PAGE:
What would you do if your boss emailed you a picture of a circle without context?
You’d likely send back a series of question marks or a question like, “Do you need more table coasters?”
In all seriousness, while you know converters can’t produce your design without context, crucial details often slip your mind when the part is so familiar to you.
Strouse’s engineers collaborate with each of our clients to optimize their designs into the most production-efficient parts possible. Once you’ve reviewed these questions for the design phase of your project, you’ll be fully ready to answer technical questions adhesive converters will ask about your product.
Preparing for the Design Phase of Your Die Cut Part
It’s tempting to dive straight into the design phase of your die cut part, but rushing to begin is a guaranteed way to end up with late-stage production issues.
You may not realize that many parts are specifically designed with the intention of die cut converting.
By turning your idea into a first-draft design, you’ve already built it to a point where an adhesive converter can evaluate it and give expert advice on maximizing your production throughput.
3 Questions to Ask Before the Design Phase of Your Die Cut Part
We’ve all had meetings that feel like a series of “I’ll get back to you on that” playing on repeat.
Want to be better prepared for future questions your adhesive converter asks? Read through the following questions about your design to understand how to address their concerns.
1. WHAT ADHESIVE MATERIAL DOES YOUR DIE CUT PART REQUIRE?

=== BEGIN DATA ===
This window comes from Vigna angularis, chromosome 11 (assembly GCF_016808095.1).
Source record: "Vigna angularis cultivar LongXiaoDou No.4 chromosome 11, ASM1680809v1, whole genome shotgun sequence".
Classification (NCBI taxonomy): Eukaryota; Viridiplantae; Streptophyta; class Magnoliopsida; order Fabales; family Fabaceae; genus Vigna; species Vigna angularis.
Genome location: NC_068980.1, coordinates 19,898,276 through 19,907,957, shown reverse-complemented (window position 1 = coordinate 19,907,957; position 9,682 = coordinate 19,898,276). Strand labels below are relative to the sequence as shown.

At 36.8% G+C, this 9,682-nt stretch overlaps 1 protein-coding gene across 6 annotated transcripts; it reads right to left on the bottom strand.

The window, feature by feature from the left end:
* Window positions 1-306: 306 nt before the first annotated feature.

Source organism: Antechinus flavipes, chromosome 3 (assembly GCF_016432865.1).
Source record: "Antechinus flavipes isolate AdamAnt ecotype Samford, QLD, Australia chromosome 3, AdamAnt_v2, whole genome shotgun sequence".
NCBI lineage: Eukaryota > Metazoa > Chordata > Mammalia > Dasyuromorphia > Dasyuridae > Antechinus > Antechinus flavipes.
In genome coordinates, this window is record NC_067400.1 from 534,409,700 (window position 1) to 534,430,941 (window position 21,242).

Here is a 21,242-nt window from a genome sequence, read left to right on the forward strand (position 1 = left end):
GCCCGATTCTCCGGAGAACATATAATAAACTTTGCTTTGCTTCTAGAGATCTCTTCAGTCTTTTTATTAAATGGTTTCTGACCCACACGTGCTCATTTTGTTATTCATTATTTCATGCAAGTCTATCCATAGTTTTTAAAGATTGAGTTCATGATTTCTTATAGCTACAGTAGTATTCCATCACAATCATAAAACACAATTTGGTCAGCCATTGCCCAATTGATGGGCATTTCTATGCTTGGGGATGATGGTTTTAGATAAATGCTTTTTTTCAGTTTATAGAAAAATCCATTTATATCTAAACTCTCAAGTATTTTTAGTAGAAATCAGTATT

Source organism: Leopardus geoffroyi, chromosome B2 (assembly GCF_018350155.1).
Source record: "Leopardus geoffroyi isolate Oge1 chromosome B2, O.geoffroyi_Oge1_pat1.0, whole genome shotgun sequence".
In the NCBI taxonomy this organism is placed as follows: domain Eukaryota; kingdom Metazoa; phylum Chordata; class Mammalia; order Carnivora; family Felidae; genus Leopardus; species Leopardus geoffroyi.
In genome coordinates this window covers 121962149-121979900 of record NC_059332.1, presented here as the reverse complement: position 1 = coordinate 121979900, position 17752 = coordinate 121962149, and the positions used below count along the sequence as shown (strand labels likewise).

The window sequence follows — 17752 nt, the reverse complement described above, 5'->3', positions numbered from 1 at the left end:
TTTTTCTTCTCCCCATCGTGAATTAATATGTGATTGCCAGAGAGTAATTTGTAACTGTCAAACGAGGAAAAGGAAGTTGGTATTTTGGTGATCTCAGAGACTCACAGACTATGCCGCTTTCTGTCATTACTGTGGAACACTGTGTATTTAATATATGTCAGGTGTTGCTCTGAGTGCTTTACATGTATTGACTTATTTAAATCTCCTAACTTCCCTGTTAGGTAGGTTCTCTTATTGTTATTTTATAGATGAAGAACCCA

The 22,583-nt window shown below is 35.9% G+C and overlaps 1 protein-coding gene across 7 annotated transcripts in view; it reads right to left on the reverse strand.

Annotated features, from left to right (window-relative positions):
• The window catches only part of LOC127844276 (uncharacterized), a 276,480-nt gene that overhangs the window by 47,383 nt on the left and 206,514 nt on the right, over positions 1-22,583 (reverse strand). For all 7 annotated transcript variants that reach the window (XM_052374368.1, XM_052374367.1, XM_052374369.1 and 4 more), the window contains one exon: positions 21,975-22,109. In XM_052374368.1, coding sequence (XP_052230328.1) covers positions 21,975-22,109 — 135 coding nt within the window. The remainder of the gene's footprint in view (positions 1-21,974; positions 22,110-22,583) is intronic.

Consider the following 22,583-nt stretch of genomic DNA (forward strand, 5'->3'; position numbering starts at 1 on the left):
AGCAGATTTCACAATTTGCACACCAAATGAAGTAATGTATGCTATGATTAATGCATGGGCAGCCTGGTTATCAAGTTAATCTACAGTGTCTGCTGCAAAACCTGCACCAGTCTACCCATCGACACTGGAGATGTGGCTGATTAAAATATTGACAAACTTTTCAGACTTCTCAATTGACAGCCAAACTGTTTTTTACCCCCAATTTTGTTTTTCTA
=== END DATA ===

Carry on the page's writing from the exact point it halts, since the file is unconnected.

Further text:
While you don’t need to know the exact material, having a general idea will transform confused emails into more effortless conversations.
Although your adhesive material changes the specifications for your entire design, many first-drafts are created assuming that converters can substitute material at a moment’s notice.
Unfortunately, the type of material greatly affects how your part is processed. For example, foam stretches on the machine press, often making it unsuitable for incredibly tight tolerances.
Early-on consulting with your converter will enable you to choose the right substrate. Plus, if you wait too long to decide on your final material, you could get far into the design process only to realize it will be a struggle to find somebody to get the job done.
Instead of hesitating because you’re afraid of producing the part wrong, you have the option to test part ideas through samples to find the material that fits your design:
Many misconceptions hinder the design process: Thicker adhesive isn’t always stronger and asking for a thick material instead of a strong adhesive can get unnecessarily pricey.
Working with a converter to choose a particular adhesive material and being willing to consider design adjustments can make a huge price difference.
2. IS YOUR DESIGN FUNCTIONAL FOR DIE CUTTING?
Your part design might look uncomplicated when producing a single sample, but how will it work when you grow from making thousands of parts to millions?